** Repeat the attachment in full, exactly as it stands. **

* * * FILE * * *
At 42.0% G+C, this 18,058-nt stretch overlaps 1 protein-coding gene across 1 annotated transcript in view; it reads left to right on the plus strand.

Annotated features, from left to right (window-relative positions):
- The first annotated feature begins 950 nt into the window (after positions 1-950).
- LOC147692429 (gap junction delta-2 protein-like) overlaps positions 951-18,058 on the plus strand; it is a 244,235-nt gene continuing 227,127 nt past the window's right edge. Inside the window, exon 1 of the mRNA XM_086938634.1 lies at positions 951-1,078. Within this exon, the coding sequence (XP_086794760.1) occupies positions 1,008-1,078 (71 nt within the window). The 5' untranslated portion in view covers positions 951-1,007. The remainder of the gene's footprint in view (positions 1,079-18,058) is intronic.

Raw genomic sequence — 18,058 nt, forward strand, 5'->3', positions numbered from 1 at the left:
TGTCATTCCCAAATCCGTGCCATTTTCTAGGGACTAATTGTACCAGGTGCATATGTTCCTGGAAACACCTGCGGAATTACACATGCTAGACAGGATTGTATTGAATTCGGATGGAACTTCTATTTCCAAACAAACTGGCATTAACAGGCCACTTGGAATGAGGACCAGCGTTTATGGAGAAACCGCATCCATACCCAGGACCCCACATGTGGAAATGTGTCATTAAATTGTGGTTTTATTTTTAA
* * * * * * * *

At 42.0% G+C, this 18,058-nt stretch overlaps 1 protein-coding gene across 1 annotated transcript in view; it reads left to right on the plus strand.

Annotated features, from left to right (window-relative positions):
- The first annotated feature begins 950 nt into the window (after positions 1-950).
- LOC147692429 (gap junction delta-2 protein-like) overlaps positions 951-18,058 on the plus strand; it is a 244,235-nt gene continuing 227,127 nt past the window's right edge. Inside the window, exon 1 of the mRNA XM_086938634.1 lies at positions 951-1,078. Within this exon, the coding sequence (XP_086794760.1) occupies positions 1,008-1,078 (71 nt within the window). The 5' untranslated portion in view covers positions 951-1,007. The remainder of the gene's footprint in view (positions 1,079-18,058) is intronic.

Raw genomic sequence — 18,058 nt, forward strand, 5'->3', positions numbered from 1 at the left:
TGTCATTCCCAAATCCGTGCCATTTTCTAGGGACTAATTGTACCAGGTGCATATGTTCCTGGAAACACCTGCGGAATTACACATGCTAGACAGGATTGTATTGAATTCGGATGGAACTTCTATTTCCAAACAAACTGGCATTAACAGGCCACTTGGAATGAGGACCAGCGTTTATGGAGAAACCGCATCCATACCCAGGACCCCACATGTGGAAATGTGTCATTAAATTGTGGTTTTATTTTTAA